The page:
The high-profile patent case involving Apple and Samsung drew to a close after three days of jury deliberation with Apple winning the ruling. Apple was awarded $1billion in damages and is now seeking a ban on select Samsung smartphones. On a more positive note, Samsung unveiled a string of Windows 8 devices including PCs, a tablet and smartphone at IFA 2012; Google+ added a host of enterprise social networking features; and IBM launched a new technologically advanced mainframe computer.
10. IBM to buy software maker Kenexa
Continuing its acquisition spree, IBM purchased Kenexa Corporation, a supplier of HR software and consulting services, in a $1.3billion deal. The purchase helps Big Blue bolster its online business applications and signals increasing competition among enterprise software makers.
9. Yelp shares surge after lock-up expiry
Shares of Yelp soared as its lock-up period ended with 53 million shares hitting the market. The stock rose 21.6 percent, with more than five million shares traded after the lock-up period. The same could not be said about Facebook, which fell to an all-time low at the end of its lock- up period.
8. Amazon: Kindle Fire sold out
A week ahead of Amazon’s news conference, the company announced that the Kindle Fire is completely sold out triggering speculations that a new version will be launched at the conference. Meanwhile, Amazon claimed that the Kindle Fire makes up 22 percent of the U.S. tablet market, an interesting move given they have never disclosed actual Kindle Fire sales numbers.
7. Zynga’s Creative Chief Officer resigns
Zynga’s CCO Mike Verdu announced he will leave the company to start a mobile gaming business, which will be funded by Zynga. Though Verdu’s resignation is solely based on his plan to start a new company, his timing is unfortunate, as the company has seen several high-profile departures in the wake of disappointing quarterly results that are eroding investors’ confidence. Since its December IPO, Zynga’s faltered stock has caused concern over the company’s future.
6. Facebook cleared to issue stock for Instagram deal
Facebook passed the final hurdle as it was cleared to issue stock by the state of California for the purchase of Instagram. Facebook reached a deal to acquire Instagram in April for $1billion including 23 million Facebook shares that were valued at $31 apiece. But since the May IPO, Facebook’s devalued stock has reduced the purchase price by nearly 25 percent. At the hearing, Instagram founder Kevin Systrom confirmed the company has no revenue stream. With most of the official procedures cleared, the deal will close by next week.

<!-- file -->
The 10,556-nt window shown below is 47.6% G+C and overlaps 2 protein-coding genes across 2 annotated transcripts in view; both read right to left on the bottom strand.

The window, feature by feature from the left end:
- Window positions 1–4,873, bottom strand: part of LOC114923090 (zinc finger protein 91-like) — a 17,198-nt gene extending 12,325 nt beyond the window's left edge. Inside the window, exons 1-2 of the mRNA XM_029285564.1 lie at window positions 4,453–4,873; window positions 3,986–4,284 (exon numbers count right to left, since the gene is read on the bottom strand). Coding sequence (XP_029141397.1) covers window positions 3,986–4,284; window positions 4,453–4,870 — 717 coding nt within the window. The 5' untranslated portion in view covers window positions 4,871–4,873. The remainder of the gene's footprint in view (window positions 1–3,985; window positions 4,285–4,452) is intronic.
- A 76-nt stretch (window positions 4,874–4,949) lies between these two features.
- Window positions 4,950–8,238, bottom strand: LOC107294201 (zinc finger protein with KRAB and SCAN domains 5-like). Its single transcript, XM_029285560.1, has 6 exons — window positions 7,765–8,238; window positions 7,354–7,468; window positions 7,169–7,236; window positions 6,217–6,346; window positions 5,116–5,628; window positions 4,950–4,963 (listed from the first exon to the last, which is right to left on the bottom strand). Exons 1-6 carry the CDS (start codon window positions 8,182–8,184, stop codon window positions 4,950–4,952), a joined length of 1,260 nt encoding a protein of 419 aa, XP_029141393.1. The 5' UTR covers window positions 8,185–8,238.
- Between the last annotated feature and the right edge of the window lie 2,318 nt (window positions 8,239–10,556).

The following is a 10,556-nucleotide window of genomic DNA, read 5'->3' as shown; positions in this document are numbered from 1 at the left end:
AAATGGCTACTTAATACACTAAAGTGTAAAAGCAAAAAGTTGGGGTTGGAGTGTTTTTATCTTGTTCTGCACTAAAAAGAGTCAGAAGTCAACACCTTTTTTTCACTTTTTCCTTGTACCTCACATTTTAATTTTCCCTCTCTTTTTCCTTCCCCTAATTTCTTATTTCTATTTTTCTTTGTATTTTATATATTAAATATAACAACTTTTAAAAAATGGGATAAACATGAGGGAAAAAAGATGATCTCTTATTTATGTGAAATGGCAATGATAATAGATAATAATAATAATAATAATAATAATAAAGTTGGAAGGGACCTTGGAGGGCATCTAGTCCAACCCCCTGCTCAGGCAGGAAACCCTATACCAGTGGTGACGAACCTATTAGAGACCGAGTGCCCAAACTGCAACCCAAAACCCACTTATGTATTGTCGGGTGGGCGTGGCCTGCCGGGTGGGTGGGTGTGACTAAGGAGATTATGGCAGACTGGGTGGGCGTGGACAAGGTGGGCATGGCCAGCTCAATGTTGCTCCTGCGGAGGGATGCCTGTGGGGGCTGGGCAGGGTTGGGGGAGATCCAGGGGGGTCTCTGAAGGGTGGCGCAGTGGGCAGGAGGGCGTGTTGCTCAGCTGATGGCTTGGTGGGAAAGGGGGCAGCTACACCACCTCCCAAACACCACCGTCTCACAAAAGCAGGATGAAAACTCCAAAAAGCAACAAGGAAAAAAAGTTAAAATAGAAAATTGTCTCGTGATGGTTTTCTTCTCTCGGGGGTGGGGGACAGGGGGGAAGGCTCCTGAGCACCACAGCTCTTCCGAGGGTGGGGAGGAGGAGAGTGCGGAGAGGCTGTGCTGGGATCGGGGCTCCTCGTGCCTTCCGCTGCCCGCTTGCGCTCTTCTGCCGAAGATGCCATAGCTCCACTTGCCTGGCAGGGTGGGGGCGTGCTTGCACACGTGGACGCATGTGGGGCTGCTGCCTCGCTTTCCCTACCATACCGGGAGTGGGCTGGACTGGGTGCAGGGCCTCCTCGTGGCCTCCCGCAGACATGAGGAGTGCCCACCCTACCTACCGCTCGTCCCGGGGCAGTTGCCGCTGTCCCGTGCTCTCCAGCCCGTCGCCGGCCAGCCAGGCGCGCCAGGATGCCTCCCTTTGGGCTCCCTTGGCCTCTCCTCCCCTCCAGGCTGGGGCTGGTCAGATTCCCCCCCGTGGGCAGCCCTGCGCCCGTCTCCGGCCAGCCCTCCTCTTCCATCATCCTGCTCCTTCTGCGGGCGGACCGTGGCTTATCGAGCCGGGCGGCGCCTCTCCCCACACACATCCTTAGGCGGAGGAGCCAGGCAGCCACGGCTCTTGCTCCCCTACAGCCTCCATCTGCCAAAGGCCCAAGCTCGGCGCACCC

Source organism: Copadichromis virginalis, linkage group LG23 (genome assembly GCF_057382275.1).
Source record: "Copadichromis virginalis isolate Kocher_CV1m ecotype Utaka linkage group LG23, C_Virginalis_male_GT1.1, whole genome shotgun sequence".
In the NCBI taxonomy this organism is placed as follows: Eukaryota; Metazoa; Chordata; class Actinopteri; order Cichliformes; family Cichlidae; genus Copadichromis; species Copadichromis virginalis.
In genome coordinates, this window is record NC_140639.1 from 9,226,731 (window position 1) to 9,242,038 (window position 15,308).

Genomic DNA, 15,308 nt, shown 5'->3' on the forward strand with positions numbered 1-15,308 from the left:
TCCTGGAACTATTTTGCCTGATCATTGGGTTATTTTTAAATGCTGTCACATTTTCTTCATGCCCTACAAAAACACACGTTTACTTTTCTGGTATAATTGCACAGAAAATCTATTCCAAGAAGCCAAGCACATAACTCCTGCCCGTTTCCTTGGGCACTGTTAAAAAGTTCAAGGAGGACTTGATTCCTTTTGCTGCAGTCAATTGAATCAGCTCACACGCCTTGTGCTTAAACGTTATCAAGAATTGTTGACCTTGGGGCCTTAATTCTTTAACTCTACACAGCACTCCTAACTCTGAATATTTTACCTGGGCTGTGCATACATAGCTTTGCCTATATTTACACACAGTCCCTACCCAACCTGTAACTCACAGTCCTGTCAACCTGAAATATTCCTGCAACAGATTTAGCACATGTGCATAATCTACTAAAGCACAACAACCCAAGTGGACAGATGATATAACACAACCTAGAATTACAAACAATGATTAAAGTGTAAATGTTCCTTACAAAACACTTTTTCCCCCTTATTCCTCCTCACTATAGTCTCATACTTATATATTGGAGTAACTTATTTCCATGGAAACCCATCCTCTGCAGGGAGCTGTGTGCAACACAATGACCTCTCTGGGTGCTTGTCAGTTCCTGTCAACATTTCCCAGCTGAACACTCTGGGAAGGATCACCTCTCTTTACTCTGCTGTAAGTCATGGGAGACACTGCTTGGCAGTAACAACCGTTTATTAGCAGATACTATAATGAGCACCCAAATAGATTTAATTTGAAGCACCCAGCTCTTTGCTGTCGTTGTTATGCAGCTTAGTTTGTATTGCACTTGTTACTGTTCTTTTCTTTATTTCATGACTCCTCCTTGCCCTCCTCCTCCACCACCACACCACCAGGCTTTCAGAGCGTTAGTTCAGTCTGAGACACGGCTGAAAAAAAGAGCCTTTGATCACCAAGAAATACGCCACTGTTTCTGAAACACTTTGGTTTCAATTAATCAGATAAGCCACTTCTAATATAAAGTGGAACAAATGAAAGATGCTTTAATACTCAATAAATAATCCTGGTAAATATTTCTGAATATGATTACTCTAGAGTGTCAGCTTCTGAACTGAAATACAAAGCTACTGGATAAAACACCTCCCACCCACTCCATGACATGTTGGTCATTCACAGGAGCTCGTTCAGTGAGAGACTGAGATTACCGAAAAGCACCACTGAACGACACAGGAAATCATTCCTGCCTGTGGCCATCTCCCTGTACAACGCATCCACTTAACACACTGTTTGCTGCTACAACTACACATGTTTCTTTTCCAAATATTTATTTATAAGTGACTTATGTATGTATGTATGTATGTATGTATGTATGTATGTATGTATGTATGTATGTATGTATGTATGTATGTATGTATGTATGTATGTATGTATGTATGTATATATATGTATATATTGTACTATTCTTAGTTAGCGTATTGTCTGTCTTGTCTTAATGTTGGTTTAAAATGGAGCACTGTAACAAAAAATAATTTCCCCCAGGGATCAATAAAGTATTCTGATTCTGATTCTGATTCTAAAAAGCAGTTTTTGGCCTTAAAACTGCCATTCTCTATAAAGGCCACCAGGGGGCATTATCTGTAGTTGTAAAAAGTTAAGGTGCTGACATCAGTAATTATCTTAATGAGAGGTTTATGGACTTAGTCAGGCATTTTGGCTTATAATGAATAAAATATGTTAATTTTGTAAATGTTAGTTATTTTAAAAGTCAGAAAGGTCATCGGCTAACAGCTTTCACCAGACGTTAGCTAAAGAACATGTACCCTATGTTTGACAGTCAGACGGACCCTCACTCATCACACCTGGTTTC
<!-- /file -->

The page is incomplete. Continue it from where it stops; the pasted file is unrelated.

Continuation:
5. California’s cap-and-trade program to cut emissions starts trial run
Economists voiced their support as California prepared open the nation’s first, full-scale carbon market where companies can buy and sell the right to emit greenhouse gases from factories, power plants and oil refineries in a comprehensive ‘cap-and-trade’ program. A trial run scheduled for Thursday included online auctions of emissions permits for 150 major emitters of greenhouse gases. The trial will give the state time to work out any glitches before the official Nov.14 launch.
4. Samsung unveils first ever Windows 8 phone
Samsung took the wraps off the first Windows 8 smartphone at IFA 2012, beating Nokia to the start gate. ATIV S is the first in a string of devices unveiled at the conference under the new brand ATIV including two Windows 8 PCs, and a Windows RT powered tablet. With a 4.8inch HD Super AMOLED display, Samsung’s new phone supports near-field communication (NFC), one of the key features included in Windows Phone 8.
3. Google+ launches tools for businesses
Google+ got down to business launching enterprise social networking features for businesses and schools. Still in preview mode, the company released private sharing, integration of Hangouts video service with email, calendar and documents, and administrative controls for content posted on the service.
2. IBM mainframe evolves to serve the digital world
IBM introduced a new mainframe computer zEC12, calling it the “most powerful and technologically advanced version” of mainframes. It is designed to allow users to quickly and securely handle a vast volume of transactions. IBM’s zEC12 is said to be one of the most secure systems ever with processors that provide privacy for sensitive transactions, with financial institutions, large enterprises and government customers. If you thought mainframe computers were dead, check out IBM’s massive zEC12.
1. Apple wins ruling in high-stakes patent case
After only three days of deliberation in the complicated and high stakes patent trial, a nine-person jury found that Samsung infringed on six of Apple’s mobile technology and design patents, and rule that Apple be awarded more than $1billion in damages. Apple has asked the presiding judge for a permanent ban on U.S. sales of eight models of Samsung phones. Samsung declared that it would take the “necessary measures” to fight Apple’s attempt to ban of its devices. The impact of the verdict has also pointed directly to Google and Android and raised concerns over the future of the smartphone industry .